Letter to
Senior Manager, Global Brand Publicity, Hasbro Dan Benkwitt
President, Hasbro Studios Stephen J. Davis
Chairman of the Board, Hasbro Alfred Verrecchia
and 7 others
President and CEO, Hasbro Ben Goldner
COO, Hasbro David D.R. Hargreaves
SVP and CFO, Hasbro Deborah Thomas
Global Chief Marketing Officer John Frascotti
SVP, Chief Legal Officer, Secretary Barbara Finigan
Hasbro Studios Hasbro
Hasbro Hasbro
I just signed the following petition addressed to Hasbro, Inc.

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Hasbro's My Little Pony: Friendship is Magic "Talking Princess Celestia" toy perpetuates stereotypes about girls, at girls' expense. Although the MLP: FIM television cartoon depicts Princess Celestia as a wise, powerful leader and mentor who advocates for girls' education, Hasbro's talking Princess Celestia toy is a conceited, girly-girl stereotype. It's programmed with lines like these:

- I'm a princess! Are you a princess, too?
- I love when you comb my hair!
- Oh, my hair looks beautiful.
- My wings are so pretty!
- My barrettes look so pretty!
- You’re beautiful!

There's nothing wrong with the occasional "pretty princess" product. But this product is untrue to the onscreen version of Princess Celestia that girls and their allies respect and admire. Recast as pink instead of white, and fixated on personal appearance, Hasbro has reduced the character from a positive role model to a poor one.

This is part of a broader pattern in the toy business. Marketers have decided to view girls AS stereotypes who only WANT stereotypes. The logic seems to be: "Girls love princesses! Princesses are girly and pretty and pink! Let’s give girls what they want.”

Lego’s recent and controversial decision marketing move is related to this. Instead defying the stereotype that girls will ONLY play with pink toys and inviting them to build with regular Legos, Lego created a separate girly-girl line of Legos for girls.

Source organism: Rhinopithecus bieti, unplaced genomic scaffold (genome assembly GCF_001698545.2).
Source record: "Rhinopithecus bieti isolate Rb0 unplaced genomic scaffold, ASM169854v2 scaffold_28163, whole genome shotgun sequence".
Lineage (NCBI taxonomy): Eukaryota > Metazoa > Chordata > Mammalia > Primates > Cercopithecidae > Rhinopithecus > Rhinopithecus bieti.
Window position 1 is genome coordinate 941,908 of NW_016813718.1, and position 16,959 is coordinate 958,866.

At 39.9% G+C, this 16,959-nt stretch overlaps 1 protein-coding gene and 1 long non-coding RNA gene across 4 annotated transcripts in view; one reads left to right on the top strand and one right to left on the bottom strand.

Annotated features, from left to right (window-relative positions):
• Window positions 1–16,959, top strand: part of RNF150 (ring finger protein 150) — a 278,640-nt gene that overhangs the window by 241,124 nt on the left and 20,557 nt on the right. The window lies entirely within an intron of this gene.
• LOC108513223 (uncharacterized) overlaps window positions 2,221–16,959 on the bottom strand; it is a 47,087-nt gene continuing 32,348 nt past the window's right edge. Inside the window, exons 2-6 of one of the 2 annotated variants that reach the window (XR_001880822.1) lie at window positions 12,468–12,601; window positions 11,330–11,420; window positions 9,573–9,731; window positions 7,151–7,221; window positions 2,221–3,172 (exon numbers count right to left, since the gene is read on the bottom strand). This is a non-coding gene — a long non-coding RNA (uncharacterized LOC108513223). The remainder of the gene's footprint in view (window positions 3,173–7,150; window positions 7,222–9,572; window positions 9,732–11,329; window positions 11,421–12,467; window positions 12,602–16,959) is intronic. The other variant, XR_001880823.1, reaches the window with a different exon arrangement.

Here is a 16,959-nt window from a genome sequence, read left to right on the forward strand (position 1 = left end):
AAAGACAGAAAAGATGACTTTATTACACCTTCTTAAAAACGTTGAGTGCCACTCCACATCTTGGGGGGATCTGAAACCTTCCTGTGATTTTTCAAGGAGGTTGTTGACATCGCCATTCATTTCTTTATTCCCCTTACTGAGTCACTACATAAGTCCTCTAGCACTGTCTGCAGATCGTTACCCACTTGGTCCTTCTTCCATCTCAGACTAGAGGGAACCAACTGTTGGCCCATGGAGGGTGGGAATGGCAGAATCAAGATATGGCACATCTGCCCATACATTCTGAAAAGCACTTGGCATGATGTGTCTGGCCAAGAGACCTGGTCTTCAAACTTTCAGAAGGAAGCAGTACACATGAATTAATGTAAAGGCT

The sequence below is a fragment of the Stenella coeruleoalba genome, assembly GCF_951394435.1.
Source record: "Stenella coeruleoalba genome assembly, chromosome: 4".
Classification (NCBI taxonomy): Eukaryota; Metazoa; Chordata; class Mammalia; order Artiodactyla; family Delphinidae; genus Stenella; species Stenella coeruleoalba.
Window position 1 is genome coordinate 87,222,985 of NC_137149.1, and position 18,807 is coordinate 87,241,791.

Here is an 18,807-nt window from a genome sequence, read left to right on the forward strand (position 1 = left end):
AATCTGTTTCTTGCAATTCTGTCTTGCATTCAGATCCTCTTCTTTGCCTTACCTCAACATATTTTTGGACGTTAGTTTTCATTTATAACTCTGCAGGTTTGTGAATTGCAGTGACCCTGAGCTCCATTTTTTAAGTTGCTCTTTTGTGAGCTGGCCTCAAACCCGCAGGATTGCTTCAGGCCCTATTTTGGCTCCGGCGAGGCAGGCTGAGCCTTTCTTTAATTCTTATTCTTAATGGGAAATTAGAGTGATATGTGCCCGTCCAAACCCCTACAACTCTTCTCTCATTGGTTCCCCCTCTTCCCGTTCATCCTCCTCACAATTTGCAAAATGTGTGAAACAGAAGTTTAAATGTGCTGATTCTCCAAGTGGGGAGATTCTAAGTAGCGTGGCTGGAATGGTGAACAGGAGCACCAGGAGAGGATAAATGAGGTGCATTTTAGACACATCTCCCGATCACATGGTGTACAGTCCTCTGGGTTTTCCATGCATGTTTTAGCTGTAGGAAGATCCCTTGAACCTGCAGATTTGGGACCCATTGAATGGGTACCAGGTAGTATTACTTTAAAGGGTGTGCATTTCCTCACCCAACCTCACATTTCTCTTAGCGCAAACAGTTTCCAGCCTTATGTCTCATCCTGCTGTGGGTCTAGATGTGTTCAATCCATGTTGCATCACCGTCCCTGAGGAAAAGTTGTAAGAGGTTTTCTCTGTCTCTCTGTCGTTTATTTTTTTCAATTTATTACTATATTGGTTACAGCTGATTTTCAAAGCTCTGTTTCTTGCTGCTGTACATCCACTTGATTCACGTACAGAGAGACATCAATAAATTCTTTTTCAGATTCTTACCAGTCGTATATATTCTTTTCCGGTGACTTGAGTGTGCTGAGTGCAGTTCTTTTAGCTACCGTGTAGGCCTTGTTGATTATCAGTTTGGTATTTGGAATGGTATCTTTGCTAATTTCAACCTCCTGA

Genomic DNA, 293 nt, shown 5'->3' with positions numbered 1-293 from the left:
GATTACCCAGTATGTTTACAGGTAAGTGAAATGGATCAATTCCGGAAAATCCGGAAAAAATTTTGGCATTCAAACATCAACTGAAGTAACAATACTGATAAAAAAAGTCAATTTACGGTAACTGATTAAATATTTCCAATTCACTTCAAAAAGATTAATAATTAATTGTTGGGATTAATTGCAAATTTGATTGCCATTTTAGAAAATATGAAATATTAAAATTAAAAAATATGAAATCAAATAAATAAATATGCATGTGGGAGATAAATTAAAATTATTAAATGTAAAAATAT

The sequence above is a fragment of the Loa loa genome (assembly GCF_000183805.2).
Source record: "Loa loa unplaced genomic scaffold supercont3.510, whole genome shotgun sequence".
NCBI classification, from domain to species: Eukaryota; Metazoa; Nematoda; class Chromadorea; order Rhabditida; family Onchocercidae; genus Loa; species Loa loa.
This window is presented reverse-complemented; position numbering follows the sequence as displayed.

Hasbro's move with the Princess Celestia is rooted in similarly stereotyped thinking about girls. Parents and other concerned parties want Hasbro to know how strongly we disagree with these marketing tactics, and urge them to stop.

Encouraging girls to identify as "pretty princesses," and giving them nothing BUT pretty princesses, is a problematic practice. It harms girls, their imaginations, and their visions for their own futures. It’s the antithesis of girl power.

Hasbro: Please reprogram the talking Princess Celestia toy's voice chip. Give her character-appropriate and girl-centric lines, like these:

- I’m a princess! I rule my country with wisdom.
- I love teaching my students. Do you love school?
- You’re so smart!
- You remind me of Twilight Sparkle, my best student.
- You’re beautiful outside and in.
- Together, we can do anything!

More information about this product and what's wrong with it may be found at http://rebeccahains.wordpress.com/2012/01/16/pretty-princess-problems-the-case-of-princess-celestia/ .

Also of note: Hasbro's Corporate Responsibility Statement -- which fails to recognize the ethical implications of marketing to children -- may be found here: http://csr.hasbro.com/has01-csr-at-hasbro.php.
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Sincerely,